The world’s shift to electric cars is progressive and real, indicating that attention could soon swing from a gasoline to electricity based economy, yet oil-sentient Nigeria is stoic on this.
Last week when Tesla delivered the first batch of its Model 3 – its first ‘affordable’ car costing $35,000 (N10.6 million), the company retold a once-upon-a-time ad by a Nigerian bank that “one day cars will run on waters”.
On that note, Tesla also sent to the world a message that was perhaps unpremeditated but which represented an embodiment of what cars will be like from now on – automobiles running on high-force, smooth, noiseless, non-polluting motors, and no longer on explosive internal combustion engines.
Coming few weeks after European countries – Norway; France; UK; and Netherlands, made known their intentions to reduce their CO2 emissions to the climate with bans on IC engines within 2040 at the maximum, this developments should as a matter of fact concern policy makers of developing countries like Nigeria.
But tanked-up on its oil resources, Nigeria is showing no signs that she’s even aware of an obvious future where fewer barrels of her black gold would be needed outside of her chores because her traditional patrons would have to cut down on the number of IC engines on their roads that use the oil she mines and supplies.
At the least, Nigeria believes her oil would remain usable for many years to come, and frankly yes, but perhaps no longer at the volume that would be sufficient to support her oil-reliant economy. So, the time to think is now.
The truth however must be told, and which is that indeed, if Nigeria considers the electric car revolution a farce and treats it the way it currently does to the revolutionary renewable energy industry, then she could be making the same mistake some established and globally recognised telecoms firms like Nokia and Ericsson made some 10 years ago when Apple launched its iPhone.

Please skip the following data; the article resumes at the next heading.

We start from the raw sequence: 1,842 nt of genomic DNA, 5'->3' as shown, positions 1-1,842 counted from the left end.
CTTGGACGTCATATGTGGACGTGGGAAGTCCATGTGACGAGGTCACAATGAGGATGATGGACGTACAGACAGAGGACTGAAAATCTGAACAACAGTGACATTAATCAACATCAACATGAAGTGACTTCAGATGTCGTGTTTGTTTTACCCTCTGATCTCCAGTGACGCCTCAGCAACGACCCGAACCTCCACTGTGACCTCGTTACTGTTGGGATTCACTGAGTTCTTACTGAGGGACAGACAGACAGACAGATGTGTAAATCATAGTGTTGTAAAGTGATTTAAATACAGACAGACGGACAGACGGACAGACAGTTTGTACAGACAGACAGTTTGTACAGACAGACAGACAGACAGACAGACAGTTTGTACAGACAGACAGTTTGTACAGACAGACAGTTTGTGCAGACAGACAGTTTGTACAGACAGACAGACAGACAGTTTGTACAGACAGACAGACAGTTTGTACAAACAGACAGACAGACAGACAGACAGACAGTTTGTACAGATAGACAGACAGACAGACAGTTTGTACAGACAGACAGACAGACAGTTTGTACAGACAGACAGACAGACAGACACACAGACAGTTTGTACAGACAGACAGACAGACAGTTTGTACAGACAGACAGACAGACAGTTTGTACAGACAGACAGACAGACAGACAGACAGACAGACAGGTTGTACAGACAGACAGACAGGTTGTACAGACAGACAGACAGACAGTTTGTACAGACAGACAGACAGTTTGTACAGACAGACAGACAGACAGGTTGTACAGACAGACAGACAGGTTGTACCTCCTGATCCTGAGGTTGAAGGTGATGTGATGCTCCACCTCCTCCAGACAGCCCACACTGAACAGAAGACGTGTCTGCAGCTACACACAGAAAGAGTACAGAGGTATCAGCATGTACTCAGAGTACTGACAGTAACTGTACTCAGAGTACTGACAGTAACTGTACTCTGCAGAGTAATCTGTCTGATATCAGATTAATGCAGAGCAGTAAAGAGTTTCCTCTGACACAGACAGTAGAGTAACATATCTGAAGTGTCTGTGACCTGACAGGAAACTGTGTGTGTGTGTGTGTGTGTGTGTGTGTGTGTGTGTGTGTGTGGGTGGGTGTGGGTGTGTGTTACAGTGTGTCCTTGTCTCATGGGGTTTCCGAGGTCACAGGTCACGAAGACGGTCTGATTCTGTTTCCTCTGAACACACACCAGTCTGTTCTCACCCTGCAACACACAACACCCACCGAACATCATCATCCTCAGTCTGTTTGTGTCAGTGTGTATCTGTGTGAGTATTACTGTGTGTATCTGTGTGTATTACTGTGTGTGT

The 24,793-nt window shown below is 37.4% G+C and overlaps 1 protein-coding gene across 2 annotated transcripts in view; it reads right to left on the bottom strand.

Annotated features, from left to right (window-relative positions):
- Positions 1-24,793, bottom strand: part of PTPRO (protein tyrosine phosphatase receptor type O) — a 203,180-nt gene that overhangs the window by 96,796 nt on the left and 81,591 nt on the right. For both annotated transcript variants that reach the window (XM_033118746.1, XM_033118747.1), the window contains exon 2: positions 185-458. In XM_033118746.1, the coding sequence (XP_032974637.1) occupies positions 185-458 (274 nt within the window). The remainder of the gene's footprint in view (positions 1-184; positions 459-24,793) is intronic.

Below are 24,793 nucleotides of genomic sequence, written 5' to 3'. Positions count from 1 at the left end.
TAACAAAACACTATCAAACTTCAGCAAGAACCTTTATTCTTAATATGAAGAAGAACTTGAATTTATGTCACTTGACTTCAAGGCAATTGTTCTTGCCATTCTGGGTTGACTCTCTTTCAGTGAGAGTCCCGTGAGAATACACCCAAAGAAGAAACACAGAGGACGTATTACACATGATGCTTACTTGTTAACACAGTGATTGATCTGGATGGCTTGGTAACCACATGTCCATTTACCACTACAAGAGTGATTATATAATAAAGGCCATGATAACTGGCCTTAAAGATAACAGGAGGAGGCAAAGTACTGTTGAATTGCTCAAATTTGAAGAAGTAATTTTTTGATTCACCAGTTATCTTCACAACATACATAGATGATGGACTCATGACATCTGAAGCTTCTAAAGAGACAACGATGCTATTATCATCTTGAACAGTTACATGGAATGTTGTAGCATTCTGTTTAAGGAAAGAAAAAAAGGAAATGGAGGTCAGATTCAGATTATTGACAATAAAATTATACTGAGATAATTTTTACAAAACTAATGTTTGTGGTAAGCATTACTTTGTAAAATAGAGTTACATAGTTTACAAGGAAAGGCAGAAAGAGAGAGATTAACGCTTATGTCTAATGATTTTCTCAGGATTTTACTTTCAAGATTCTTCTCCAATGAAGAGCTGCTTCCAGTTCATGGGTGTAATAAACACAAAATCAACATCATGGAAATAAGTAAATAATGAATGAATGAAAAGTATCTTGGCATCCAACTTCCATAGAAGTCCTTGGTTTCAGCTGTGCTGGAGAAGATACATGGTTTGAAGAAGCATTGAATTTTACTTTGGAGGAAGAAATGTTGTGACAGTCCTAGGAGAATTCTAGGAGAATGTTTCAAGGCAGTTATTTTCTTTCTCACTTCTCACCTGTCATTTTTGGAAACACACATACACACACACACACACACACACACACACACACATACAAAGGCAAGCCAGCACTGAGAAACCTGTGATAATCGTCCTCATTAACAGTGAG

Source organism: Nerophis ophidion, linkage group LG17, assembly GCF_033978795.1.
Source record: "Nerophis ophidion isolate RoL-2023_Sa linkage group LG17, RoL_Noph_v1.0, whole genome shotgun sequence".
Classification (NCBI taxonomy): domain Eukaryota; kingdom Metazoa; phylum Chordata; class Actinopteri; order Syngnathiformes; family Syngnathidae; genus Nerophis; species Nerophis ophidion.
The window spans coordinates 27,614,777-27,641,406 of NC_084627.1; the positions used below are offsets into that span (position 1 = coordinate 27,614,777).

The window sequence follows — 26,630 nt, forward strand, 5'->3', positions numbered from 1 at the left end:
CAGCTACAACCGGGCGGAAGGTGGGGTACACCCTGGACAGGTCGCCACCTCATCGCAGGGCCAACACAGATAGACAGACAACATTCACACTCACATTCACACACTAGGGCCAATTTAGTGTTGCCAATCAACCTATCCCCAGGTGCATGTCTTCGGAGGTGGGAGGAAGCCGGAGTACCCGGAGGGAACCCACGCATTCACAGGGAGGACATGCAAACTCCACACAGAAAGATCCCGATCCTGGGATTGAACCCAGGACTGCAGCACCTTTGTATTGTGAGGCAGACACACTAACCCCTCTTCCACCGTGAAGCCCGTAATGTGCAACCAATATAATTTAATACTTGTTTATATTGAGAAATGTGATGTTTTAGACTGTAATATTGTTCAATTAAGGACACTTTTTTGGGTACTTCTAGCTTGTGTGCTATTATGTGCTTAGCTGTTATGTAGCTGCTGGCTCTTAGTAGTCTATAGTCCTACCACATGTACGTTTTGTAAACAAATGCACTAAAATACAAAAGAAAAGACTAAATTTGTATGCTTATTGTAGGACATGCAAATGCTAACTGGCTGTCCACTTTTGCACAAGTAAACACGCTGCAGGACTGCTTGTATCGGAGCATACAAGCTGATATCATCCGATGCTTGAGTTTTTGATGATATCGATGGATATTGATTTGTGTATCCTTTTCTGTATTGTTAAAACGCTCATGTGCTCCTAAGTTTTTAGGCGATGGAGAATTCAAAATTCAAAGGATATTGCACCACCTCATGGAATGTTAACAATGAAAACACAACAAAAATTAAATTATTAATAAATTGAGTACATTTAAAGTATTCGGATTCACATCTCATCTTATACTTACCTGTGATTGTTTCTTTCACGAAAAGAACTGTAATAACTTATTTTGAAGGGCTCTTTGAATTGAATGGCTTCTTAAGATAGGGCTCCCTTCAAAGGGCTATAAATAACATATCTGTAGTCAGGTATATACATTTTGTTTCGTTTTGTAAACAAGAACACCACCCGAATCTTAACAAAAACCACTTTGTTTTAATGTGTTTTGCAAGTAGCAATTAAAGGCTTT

When the iPhone was launched and carelessly ignored by the majors, it represented a new idea of mobile telephone and which was an all-powerful, smart networked computer that could make voice calls – the kind of technology that saw into the future. Picking it from there, the iPhone then birthed the smartphone evolution that has further changed the world even though most of today’s smartphones are not made by its manufacturer Apple.
Like the iPhone, the story of electric cars would most probably end that way as new products begin to emerge from what Elon Musk’s Tesla has refined to challenge the very difficult art of manufacturing safe, affordable, and attractive cars in massive numbers.
Electric cars from reports, are proving to be much less complex than IC engine cars. They also require much less maintenance, in addition to their zero emissions, and claims they last longer. All these indicate that their acceptance would also be swift. When this happens, Nigeria will be forced to find other uses for her oil.
Already, Germany’s leading car manufacturers which include VW, BMW, Audi, Ford, Porsche and Daimler, had shown signs they may be worried about the development when they recently got together in a diesel summit in Berlin, to consider the industrial implications of the emissions-cheating scandal and the decisions of top European governments to outlaw petrol cars and vans from 2040. Is Nigeria thinking about this?